In his younger days, Mr. Ford would often shy away from the spotlight, viewing himself as good soldier for the company, on acquaintance said. As he gained management experience, he spoke with more authority, and came across as particularly passionate "when he's talking about something of importance to him like the environment and mobility," the person said.
"Bill may be quiet, he may be modest, but he will step up without fear of consequence or risk when he feels it is important to do so," said Irv Hockaday, a former Hallmark Cards Inc. CEO who served on Ford's board from 1987 to 2013.
The Ford family holds a separate class of stock that gives the members 40% of the voting power at the 114-year-old auto maker. Mr. Ford himself owns 17.7% of the super-voting shares.
He has had an operational role at Ford for decades. Shortly after taking the chairman's role in 1999, he rushed to the scene of an explosion at the River Rouge factory complex in Dearborn, that killed six employees and injured more than a dozen. A gas buildup in a six-story boiler resulted in the explosion, which started several fires in the plant, state investigators said.
Mr. Ford rejected the advice of executives handling the response, who were worried both about danger on the scene and the legal implications for the company, according to a person familiar with the incident. Instead, he won the respect of factory workers by speaking to them and emergency personnel on the scene, and by meeting with families and attending funerals of victims.
Ford settled with government officials and offered settlements to the families affected.
As a young executive Mr. Ford spent time studying Toyota Motor Corp.'s manufacturing techniques and focus on efficiency and precision.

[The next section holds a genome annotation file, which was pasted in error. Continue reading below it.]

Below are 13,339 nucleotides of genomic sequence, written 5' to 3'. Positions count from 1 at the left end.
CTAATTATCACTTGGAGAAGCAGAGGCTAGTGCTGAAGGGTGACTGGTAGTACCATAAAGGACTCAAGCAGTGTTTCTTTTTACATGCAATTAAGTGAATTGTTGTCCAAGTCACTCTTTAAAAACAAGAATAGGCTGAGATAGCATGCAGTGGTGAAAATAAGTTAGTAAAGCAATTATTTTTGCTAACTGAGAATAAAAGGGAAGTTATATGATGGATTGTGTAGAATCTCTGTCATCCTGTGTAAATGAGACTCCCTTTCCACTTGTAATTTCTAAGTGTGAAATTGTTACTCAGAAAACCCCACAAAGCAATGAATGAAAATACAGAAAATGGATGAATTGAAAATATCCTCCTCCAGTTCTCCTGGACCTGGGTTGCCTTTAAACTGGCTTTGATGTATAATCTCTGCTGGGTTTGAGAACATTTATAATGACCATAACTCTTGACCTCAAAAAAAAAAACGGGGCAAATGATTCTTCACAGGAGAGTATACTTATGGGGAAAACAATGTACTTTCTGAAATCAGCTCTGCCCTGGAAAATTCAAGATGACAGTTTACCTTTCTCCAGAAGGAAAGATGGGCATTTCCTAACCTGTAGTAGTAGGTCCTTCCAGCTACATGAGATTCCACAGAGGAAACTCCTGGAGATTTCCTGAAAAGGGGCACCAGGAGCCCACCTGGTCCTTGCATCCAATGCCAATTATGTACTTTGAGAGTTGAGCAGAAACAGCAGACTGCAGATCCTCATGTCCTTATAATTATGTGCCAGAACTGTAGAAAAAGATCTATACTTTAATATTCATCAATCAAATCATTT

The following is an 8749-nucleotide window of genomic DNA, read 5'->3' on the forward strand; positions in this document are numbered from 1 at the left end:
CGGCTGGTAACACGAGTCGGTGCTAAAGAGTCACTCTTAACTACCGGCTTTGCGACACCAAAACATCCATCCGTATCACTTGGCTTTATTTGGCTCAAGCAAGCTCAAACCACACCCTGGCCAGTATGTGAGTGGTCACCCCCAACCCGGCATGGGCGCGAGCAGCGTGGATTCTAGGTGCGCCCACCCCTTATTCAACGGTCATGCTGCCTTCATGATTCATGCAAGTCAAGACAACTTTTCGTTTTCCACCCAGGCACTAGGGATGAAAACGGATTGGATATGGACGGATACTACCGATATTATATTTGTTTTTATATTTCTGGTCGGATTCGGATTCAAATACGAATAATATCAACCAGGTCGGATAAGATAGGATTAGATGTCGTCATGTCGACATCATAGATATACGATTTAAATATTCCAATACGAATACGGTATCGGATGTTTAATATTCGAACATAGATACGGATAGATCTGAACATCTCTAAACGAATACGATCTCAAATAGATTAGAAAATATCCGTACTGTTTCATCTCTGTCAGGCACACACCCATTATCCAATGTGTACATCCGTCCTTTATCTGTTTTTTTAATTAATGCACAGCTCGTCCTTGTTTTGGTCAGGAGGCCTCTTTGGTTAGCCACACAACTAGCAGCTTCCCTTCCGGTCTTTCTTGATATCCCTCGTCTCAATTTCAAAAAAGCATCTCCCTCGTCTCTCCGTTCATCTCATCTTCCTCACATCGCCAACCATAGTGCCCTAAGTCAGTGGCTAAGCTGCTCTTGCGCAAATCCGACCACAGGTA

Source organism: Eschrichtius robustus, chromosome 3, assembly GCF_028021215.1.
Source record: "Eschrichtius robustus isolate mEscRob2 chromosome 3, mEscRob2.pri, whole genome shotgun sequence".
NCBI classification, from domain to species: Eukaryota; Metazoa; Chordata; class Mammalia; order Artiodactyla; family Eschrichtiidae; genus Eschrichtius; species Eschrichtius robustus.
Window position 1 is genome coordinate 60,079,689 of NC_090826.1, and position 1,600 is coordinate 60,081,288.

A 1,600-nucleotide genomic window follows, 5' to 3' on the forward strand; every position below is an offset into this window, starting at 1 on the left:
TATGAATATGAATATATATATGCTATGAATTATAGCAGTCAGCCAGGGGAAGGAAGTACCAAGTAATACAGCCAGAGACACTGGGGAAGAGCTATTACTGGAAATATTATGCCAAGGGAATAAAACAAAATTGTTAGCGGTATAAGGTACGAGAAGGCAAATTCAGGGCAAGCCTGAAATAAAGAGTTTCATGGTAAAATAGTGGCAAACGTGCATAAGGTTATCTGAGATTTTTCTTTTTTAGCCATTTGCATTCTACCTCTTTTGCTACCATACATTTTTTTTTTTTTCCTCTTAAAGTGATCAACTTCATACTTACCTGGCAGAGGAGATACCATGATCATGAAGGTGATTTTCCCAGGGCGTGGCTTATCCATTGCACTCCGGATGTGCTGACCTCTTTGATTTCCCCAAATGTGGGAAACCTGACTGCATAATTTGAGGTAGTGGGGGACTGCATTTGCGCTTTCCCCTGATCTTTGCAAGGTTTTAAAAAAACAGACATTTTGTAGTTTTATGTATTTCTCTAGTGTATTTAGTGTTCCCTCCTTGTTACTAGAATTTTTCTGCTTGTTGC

Later, he spent a decade on the board of eBay Inc., when the online retailer was scrambling to respond to new e-commerce rivals. "He understood that Silicon Valley was doing something different, and that old-line companies were being disrupted," said Meg Whitman, who was chief executive when he joined the board in 2005.
Mr. Ford and then-CEO Jacques Nasser showed off Th!nk electric cars at the 2000 Detroit auto show. Ford had purchased a Th!nk stake as a nod to the belief the auto industry would go electric but sold it in 2002 after failing to have much impact.
Mr. Ford ousted Mr. Nasser in 2001, after leadership blunders, including the mishandling of a tire recall, sank Ford's financial results and hurt employee morale.
Mr. Ford continued to push for more fuel-efficient cars, and Ford in 2004 was the first U.S. auto maker to put a hybrid, a version of the Escape, on the market. He also increasingly spoke out about the problems of traffic congestion in the world's major cities.
In 2009, a year after the board ignored his idea to invest in nontraditional transportation, he separately launched Fontinalis Partners LLC with colleagues to provide seed money to companies such as ride-hailing service Lyft Inc. and self-driving software firm nuTonomy Inc., two tech startups edging in on established auto makers.
"Usually our business plans and time horizons [at Ford] were five years out," said Mark Schulz, a former Ford executive who helped co-found Fontinalis. "Bill would always be looking at what happens in 10 years or 20 years."
In recent years, General Motors Co. and other auto makers have raced past Ford in launching long-range electric cars, such as the Chevrolet Bolt, which can be driven more than 200 miles on a single charge. Ford has said it doesn't expect to have a long-range electric car out until 2020.
GM also started Maven, its own car-sharing brand, and bought a $500 million stake in Lyft.
Toyota and Nissan Motor Co. offer strong-selling electrics and hybrids, some of which are priced for entry-level buyers. Nissan plans to unveil a redesigned electric Leaf next month.
Tesla, which is a fraction of Ford's size, launched the Model 3, a cheaper electric sedan that Chief Executive Elon Musk views as akin to the Model T, which Henry Ford designed to be affordable to the masses. As of Monday, Tesla's market cap was $59.3 billion, compared with Ford's $43.4 billion.
Mr. Ford said he still had a long way to go. "I feel I can and should provide a long-term view for the company in the way the management can't, " he said, pointing to his role in the founding family and in the boardroom. "When we need some course correction, I will stand up and be counted."
-- John D. Stoll contributed to this article.
(END) Dow Jones Newswires
August 08, 2017 14:16 ET (18:16 GMT)